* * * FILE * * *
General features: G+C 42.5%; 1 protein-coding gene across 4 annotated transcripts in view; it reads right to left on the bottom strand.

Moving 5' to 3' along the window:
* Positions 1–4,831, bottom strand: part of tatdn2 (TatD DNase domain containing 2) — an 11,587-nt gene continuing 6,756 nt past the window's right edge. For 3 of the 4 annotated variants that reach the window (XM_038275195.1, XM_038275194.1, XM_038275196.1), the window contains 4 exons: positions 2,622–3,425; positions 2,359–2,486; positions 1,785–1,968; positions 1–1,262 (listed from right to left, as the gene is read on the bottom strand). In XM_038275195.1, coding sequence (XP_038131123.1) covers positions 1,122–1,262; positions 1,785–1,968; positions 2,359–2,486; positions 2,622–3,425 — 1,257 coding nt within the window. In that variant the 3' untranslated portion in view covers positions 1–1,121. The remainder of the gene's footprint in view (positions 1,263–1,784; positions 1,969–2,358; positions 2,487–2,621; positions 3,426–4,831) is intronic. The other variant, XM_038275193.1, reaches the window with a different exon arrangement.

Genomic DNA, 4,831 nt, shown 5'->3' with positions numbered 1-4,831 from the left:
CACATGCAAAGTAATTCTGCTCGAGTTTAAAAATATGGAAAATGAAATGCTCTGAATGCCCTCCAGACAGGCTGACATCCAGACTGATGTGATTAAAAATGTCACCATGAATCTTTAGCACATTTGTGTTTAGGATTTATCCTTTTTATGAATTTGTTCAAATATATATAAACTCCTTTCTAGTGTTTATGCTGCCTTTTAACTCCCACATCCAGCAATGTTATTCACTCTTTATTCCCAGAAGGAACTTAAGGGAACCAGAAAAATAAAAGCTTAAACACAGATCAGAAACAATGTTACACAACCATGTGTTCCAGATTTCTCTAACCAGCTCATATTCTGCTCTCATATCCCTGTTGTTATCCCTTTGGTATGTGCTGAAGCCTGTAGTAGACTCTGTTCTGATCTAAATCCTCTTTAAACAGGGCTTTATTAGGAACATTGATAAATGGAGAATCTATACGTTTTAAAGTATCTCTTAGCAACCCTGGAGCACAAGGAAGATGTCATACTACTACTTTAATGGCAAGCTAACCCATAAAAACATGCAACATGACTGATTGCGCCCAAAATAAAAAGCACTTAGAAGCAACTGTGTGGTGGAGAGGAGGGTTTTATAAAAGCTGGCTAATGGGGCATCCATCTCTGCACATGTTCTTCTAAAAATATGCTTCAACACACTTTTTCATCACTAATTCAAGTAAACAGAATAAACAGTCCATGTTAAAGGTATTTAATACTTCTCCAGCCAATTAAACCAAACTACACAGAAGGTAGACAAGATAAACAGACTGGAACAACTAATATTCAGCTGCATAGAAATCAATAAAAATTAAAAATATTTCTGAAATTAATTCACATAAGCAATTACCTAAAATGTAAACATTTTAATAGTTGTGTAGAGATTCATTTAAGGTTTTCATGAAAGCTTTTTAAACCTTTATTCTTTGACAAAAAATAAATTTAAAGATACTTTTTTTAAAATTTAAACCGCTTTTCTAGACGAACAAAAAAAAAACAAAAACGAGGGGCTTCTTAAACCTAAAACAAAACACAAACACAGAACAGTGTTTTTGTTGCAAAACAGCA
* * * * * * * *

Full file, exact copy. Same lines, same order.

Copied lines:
General features: G+C 42.5%; 1 protein-coding gene across 4 annotated transcripts in view; it reads right to left on the bottom strand.

Moving 5' to 3' along the window:
* Positions 1–4,831, bottom strand: part of tatdn2 (TatD DNase domain containing 2) — an 11,587-nt gene continuing 6,756 nt past the window's right edge. For 3 of the 4 annotated variants that reach the window (XM_038275195.1, XM_038275194.1, XM_038275196.1), the window contains 4 exons: positions 2,622–3,425; positions 2,359–2,486; positions 1,785–1,968; positions 1–1,262 (listed from right to left, as the gene is read on the bottom strand). In XM_038275195.1, coding sequence (XP_038131123.1) covers positions 1,122–1,262; positions 1,785–1,968; positions 2,359–2,486; positions 2,622–3,425 — 1,257 coding nt within the window. In that variant the 3' untranslated portion in view covers positions 1–1,121. The remainder of the gene's footprint in view (positions 1,263–1,784; positions 1,969–2,358; positions 2,487–2,621; positions 3,426–4,831) is intronic. The other variant, XM_038275193.1, reaches the window with a different exon arrangement.

Genomic DNA, 4,831 nt, shown 5'->3' with positions numbered 1-4,831 from the left:
CACATGCAAAGTAATTCTGCTCGAGTTTAAAAATATGGAAAATGAAATGCTCTGAATGCCCTCCAGACAGGCTGACATCCAGACTGATGTGATTAAAAATGTCACCATGAATCTTTAGCACATTTGTGTTTAGGATTTATCCTTTTTATGAATTTGTTCAAATATATATAAACTCCTTTCTAGTGTTTATGCTGCCTTTTAACTCCCACATCCAGCAATGTTATTCACTCTTTATTCCCAGAAGGAACTTAAGGGAACCAGAAAAATAAAAGCTTAAACACAGATCAGAAACAATGTTACACAACCATGTGTTCCAGATTTCTCTAACCAGCTCATATTCTGCTCTCATATCCCTGTTGTTATCCCTTTGGTATGTGCTGAAGCCTGTAGTAGACTCTGTTCTGATCTAAATCCTCTTTAAACAGGGCTTTATTAGGAACATTGATAAATGGAGAATCTATACGTTTTAAAGTATCTCTTAGCAACCCTGGAGCACAAGGAAGATGTCATACTACTACTTTAATGGCAAGCTAACCCATAAAAACATGCAACATGACTGATTGCGCCCAAAATAAAAAGCACTTAGAAGCAACTGTGTGGTGGAGAGGAGGGTTTTATAAAAGCTGGCTAATGGGGCATCCATCTCTGCACATGTTCTTCTAAAAATATGCTTCAACACACTTTTTCATCACTAATTCAAGTAAACAGAATAAACAGTCCATGTTAAAGGTATTTAATACTTCTCCAGCCAATTAAACCAAACTACACAGAAGGTAGACAAGATAAACAGACTGGAACAACTAATATTCAGCTGCATAGAAATCAATAAAAATTAAAAATATTTCTGAAATTAATTCACATAAGCAATTACCTAAAATGTAAACATTTTAATAGTTGTGTAGAGATTCATTTAAGGTTTTCATGAAAGCTTTTTAAACCTTTATTCTTTGACAAAAAATAAATTTAAAGATACTTTTTTTAAAATTTAAACCGCTTTTCTAGACGAACAAAAAAAAAACAAAAACGAGGGGCTTCTTAAACCTAAAACAAAACACAAACACAGAACAGTGTTTTTGTTGCAAAACAGCA